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I have no expertise in geology or earth science, but I would like to do a "field trip" with my home-schooled young children (under age 10) where I could teach them about geology from a hands-on perspective.

What could I do on this field trip that would make this event memorable and special for the children, that would not be possible just at home at the dining table?

If you are unfamiliar with small children, here are some outside things they like to do that I think may be compatible with this kind of event:

  • digging (and hopefully finding pretty rocks, crystals, fossils, etc)
  • hiking, walking, and running
  • exploring "the wild"
  • caves
  • creatures

I had a few ideas, but I don't know if any of them are practical or possible, or where I could gain the skills to make these really happen?

  • Use our knowledge of geology to predict what kind of rocks we'd find if we dug in one place. Go there and dig, and see if we are right.
  • Somehow actually find something that is uncommon: iron, shark teeth, crystals
  • Find an area with 2-3 distinct kinds of rock, so it is very easy for the kids to distinguish this sedimentary rock over here from that igneous rock over there.
  • Bring back something that would be more interesting when viewed under a microscope

I would hope that any answers could be generally applied anywhere, but if it is helpful I live on the Wasatch Front in Utah, USA

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You live in an very good state for interesting geology, rock collecting, etc. In regards to looking for things the kids can collect, view and otherwise analyse the PDF, "The Collectors Guide to Rocks, Minerals, and Fossil Localities of Utah" would be a good start to your research. The publication is from the Utah government and covers a large number of areas in the state. Over 30 years ago I made a trip to the Caineville just east of Capital Reef National Monument and collected pelecypods, they where laying on the soil with the occasional gypsum spars. I believe the area is in the document I suggest you read, I doubt I could find it now but there was lots to find in the area in general including some evaporative type minerals, agates, and fossils.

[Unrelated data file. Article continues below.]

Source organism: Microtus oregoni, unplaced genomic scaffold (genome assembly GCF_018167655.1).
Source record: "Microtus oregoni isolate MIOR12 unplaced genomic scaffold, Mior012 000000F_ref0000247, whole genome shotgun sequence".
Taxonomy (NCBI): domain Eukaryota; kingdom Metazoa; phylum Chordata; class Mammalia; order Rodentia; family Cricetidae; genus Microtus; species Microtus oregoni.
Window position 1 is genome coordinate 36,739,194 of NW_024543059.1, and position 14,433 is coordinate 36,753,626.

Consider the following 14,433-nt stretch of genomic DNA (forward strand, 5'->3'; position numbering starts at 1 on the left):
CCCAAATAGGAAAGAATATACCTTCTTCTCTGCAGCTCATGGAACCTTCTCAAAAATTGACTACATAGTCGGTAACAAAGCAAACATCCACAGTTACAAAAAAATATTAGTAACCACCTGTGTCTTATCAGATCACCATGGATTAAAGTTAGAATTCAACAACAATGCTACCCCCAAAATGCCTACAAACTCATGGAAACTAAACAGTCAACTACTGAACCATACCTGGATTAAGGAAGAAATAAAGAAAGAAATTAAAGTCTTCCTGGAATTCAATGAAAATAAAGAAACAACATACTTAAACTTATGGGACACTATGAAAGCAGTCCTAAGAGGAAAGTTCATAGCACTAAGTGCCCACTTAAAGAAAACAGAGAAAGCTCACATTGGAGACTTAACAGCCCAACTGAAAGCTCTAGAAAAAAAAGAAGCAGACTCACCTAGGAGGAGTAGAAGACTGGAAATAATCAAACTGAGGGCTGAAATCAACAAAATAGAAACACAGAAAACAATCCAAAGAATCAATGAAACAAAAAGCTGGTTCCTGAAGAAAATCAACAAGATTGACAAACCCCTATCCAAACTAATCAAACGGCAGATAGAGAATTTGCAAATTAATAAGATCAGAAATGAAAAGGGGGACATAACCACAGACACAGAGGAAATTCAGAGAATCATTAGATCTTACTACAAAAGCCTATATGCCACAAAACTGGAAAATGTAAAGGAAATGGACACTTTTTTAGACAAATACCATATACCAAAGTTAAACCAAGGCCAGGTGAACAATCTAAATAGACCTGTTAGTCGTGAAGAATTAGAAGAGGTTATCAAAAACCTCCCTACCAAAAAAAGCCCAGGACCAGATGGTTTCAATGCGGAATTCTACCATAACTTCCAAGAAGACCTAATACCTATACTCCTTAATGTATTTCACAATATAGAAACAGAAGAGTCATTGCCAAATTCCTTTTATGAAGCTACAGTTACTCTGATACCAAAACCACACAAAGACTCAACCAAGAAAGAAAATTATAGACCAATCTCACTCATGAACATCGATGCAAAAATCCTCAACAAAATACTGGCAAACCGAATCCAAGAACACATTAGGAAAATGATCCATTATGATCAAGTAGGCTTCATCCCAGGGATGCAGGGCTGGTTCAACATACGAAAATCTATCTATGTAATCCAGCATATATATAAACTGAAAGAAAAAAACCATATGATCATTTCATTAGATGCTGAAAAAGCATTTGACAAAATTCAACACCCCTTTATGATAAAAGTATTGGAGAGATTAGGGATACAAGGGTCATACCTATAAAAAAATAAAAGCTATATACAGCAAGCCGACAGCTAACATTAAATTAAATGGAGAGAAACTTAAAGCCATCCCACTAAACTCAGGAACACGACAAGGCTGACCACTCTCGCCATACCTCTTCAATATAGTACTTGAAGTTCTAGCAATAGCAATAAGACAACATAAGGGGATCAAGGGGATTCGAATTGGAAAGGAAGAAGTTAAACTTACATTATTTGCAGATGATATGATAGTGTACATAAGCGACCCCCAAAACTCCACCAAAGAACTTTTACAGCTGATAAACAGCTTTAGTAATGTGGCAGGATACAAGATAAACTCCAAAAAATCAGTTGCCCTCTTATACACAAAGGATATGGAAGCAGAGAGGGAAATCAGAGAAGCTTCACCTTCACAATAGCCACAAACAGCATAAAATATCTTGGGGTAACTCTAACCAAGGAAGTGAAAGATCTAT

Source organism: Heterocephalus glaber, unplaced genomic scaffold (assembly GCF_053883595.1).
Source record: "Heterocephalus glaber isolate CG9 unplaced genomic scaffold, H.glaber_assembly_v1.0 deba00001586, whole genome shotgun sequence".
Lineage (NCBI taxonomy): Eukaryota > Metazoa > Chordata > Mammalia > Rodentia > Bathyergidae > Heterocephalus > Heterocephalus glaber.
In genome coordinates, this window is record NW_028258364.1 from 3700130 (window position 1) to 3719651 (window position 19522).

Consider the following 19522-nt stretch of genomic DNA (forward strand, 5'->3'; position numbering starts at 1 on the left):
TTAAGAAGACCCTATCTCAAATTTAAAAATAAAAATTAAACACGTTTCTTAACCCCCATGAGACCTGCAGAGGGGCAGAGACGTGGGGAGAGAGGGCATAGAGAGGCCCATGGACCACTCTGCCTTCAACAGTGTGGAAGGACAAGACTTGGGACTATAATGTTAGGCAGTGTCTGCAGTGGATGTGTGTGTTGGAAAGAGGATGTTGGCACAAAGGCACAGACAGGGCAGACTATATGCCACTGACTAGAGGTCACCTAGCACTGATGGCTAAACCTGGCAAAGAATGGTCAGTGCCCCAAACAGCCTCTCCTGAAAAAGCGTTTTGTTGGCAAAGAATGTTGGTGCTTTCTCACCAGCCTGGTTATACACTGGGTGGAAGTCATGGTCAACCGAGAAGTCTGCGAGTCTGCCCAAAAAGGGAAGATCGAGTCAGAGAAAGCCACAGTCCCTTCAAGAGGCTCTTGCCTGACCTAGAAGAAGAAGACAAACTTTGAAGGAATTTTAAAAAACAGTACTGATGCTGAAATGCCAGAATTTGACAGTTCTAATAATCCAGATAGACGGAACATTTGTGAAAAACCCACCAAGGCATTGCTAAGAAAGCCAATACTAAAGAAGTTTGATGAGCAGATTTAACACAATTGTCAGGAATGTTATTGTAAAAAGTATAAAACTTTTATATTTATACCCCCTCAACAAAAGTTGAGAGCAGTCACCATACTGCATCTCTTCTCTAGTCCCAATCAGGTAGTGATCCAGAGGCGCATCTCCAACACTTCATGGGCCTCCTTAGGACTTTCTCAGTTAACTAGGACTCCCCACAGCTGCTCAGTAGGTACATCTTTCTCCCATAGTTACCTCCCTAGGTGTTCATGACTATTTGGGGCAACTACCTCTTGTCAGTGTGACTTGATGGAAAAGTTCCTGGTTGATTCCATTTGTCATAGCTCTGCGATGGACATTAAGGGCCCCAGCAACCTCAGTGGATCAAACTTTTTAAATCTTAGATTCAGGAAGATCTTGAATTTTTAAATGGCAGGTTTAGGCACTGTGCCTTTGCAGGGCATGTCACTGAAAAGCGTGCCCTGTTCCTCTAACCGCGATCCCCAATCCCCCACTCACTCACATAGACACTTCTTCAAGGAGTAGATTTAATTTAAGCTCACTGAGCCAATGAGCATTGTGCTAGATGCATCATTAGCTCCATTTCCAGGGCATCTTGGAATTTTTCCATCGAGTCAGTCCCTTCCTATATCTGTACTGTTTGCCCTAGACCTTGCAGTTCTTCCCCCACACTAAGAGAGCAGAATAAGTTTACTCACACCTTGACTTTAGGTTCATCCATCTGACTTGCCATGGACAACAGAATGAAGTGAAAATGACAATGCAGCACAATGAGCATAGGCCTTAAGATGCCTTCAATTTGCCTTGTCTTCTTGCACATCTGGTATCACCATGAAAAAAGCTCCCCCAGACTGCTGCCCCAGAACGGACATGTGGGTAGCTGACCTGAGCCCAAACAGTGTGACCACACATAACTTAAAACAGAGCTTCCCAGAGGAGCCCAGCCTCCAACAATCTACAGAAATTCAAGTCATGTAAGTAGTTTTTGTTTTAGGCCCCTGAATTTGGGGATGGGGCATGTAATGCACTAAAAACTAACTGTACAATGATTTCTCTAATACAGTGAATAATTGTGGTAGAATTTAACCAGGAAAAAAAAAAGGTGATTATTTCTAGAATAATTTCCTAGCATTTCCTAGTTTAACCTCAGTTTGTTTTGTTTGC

You also have the Great Salt Lake, some areas would be good to collect and view brine shrimp, protozoa, and algae with a microscope, many would be easily viewable with a dissecting microscope. You could also discuss the geological history of lake Bonneville of which the Great Salt Lake is but a remnant.

Finally the Gem Trails of Utah guide can provide some sites where collecting might be appropriate, though this publication is getting old and doesn't focus much on geology.

The land status and access to these areas change frequently and sometimes it is difficult to locate the sites, expect some failures in your adventures. I would also suggest that you field check the surrounding areas because published areas often get damaged by careless individuals. Finally, would also suggest you follow leave no trace principals as much as possible within a collecting trip, the scenery and wildlife in many of these areas are really impressive and it is a shame to see it all dug up by collectors.

As a final thought most states have some form of Geological Road Maps, there are some listed on this government site.

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Some road cuts are interesting to look at. When a cut exposes several obviously different layers of rock, you can see differences in texture, layer thickness, and so forth. They also convey very clearly the concept of rock being deposited in layers.

You'll need to do some scouting, though -- some cuts are boring (only one kind or rock exposed), and some have other problems, like no safe way to get off the road or poison oak between the road and rock face.

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Plan out the trip(s) in detail with the various road cuts stops on the trip guide. Be sure to do the trip by yourself so that there no surprises (such a 3 feet of snow covering the site or a bridge is washed out). Fossils and arrowheads are a good start.

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